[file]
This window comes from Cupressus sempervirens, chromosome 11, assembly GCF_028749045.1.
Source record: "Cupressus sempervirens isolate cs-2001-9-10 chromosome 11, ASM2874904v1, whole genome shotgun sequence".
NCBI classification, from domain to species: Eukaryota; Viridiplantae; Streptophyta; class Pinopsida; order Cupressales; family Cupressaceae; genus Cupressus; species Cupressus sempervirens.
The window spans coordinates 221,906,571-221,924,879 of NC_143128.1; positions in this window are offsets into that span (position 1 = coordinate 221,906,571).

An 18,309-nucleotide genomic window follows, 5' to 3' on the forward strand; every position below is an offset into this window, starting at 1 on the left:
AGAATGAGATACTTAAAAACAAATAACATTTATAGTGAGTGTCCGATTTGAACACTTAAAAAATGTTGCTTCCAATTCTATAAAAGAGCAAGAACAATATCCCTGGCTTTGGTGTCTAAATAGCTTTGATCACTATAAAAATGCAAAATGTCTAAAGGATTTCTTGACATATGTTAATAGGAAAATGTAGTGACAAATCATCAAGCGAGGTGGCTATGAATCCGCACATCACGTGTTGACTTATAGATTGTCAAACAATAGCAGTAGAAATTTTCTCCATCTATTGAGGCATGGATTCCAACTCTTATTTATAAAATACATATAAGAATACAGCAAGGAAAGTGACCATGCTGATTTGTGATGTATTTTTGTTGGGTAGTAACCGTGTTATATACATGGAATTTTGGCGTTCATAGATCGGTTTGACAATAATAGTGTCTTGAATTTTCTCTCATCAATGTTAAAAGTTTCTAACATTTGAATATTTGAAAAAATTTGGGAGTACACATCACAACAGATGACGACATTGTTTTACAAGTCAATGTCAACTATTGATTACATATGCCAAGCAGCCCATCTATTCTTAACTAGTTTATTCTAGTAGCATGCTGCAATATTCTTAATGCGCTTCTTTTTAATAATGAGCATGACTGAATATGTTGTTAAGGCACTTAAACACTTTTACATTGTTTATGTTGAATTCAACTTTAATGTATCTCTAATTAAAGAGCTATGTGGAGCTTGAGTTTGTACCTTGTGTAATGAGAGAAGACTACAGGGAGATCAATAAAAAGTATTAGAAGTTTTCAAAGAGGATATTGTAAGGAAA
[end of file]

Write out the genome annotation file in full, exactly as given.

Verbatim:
This window comes from Cupressus sempervirens, chromosome 11, assembly GCF_028749045.1.
Source record: "Cupressus sempervirens isolate cs-2001-9-10 chromosome 11, ASM2874904v1, whole genome shotgun sequence".
NCBI classification, from domain to species: Eukaryota; Viridiplantae; Streptophyta; class Pinopsida; order Cupressales; family Cupressaceae; genus Cupressus; species Cupressus sempervirens.
The window spans coordinates 221,906,571-221,924,879 of NC_143128.1; positions in this window are offsets into that span (position 1 = coordinate 221,906,571).

An 18,309-nucleotide genomic window follows, 5' to 3' on the forward strand; every position below is an offset into this window, starting at 1 on the left:
AGAATGAGATACTTAAAAACAAATAACATTTATAGTGAGTGTCCGATTTGAACACTTAAAAAATGTTGCTTCCAATTCTATAAAAGAGCAAGAACAATATCCCTGGCTTTGGTGTCTAAATAGCTTTGATCACTATAAAAATGCAAAATGTCTAAAGGATTTCTTGACATATGTTAATAGGAAAATGTAGTGACAAATCATCAAGCGAGGTGGCTATGAATCCGCACATCACGTGTTGACTTATAGATTGTCAAACAATAGCAGTAGAAATTTTCTCCATCTATTGAGGCATGGATTCCAACTCTTATTTATAAAATACATATAAGAATACAGCAAGGAAAGTGACCATGCTGATTTGTGATGTATTTTTGTTGGGTAGTAACCGTGTTATATACATGGAATTTTGGCGTTCATAGATCGGTTTGACAATAATAGTGTCTTGAATTTTCTCTCATCAATGTTAAAAGTTTCTAACATTTGAATATTTGAAAAAATTTGGGAGTACACATCACAACAGATGACGACATTGTTTTACAAGTCAATGTCAACTATTGATTACATATGCCAAGCAGCCCATCTATTCTTAACTAGTTTATTCTAGTAGCATGCTGCAATATTCTTAATGCGCTTCTTTTTAATAATGAGCATGACTGAATATGTTGTTAAGGCACTTAAACACTTTTACATTGTTTATGTTGAATTCAACTTTAATGTATCTCTAATTAAAGAGCTATGTGGAGCTTGAGTTTGTACCTTGTGTAATGAGAGAAGACTACAGGGAGATCAATAAAAAGTATTAGAAGTTTTCAAAGAGGATATTGTAAGGAAA